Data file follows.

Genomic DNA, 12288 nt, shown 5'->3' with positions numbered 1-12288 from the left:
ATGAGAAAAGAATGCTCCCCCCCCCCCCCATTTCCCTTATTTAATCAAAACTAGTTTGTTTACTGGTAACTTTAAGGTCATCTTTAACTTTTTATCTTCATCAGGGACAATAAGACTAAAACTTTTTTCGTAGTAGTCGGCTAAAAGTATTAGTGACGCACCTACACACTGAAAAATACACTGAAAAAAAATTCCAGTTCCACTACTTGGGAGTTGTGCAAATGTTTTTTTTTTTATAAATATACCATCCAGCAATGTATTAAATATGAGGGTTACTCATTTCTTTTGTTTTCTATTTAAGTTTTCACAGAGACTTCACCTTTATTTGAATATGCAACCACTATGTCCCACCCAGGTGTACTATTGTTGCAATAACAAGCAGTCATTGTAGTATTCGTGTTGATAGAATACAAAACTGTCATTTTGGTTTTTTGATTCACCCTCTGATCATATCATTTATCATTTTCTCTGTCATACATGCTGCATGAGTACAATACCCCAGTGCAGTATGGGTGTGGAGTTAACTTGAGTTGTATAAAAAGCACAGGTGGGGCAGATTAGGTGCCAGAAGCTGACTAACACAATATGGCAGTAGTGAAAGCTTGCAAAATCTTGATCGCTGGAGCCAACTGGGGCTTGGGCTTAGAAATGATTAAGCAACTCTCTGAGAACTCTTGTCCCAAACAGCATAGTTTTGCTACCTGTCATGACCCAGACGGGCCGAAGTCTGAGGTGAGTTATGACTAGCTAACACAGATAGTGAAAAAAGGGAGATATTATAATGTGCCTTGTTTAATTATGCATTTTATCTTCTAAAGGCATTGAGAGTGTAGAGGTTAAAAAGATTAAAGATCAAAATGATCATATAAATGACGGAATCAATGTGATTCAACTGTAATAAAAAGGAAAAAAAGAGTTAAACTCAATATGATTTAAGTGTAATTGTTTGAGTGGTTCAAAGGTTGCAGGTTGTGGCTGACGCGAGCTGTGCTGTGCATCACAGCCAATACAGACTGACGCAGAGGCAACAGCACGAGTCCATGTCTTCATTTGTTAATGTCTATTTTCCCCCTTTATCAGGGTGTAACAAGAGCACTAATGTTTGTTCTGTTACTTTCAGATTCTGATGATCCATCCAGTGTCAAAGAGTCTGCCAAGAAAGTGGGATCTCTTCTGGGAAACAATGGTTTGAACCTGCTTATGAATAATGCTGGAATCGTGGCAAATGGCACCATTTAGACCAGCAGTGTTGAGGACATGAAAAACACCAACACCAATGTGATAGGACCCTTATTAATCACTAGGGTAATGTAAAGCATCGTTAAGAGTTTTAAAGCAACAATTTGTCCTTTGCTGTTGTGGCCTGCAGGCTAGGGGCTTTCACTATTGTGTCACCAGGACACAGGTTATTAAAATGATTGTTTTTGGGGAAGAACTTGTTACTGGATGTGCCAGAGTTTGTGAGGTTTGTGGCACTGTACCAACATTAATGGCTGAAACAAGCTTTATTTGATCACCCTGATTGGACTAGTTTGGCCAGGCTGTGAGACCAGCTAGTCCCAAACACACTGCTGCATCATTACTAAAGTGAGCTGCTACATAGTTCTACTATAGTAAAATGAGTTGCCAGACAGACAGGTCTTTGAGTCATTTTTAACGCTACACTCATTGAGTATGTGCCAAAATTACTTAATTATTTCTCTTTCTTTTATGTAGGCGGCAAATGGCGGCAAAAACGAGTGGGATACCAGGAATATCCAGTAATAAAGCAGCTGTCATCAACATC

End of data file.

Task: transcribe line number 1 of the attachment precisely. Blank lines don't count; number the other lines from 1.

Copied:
Genomic DNA, 12288 nt, shown 5'->3' with positions numbered 1-12288 from the left: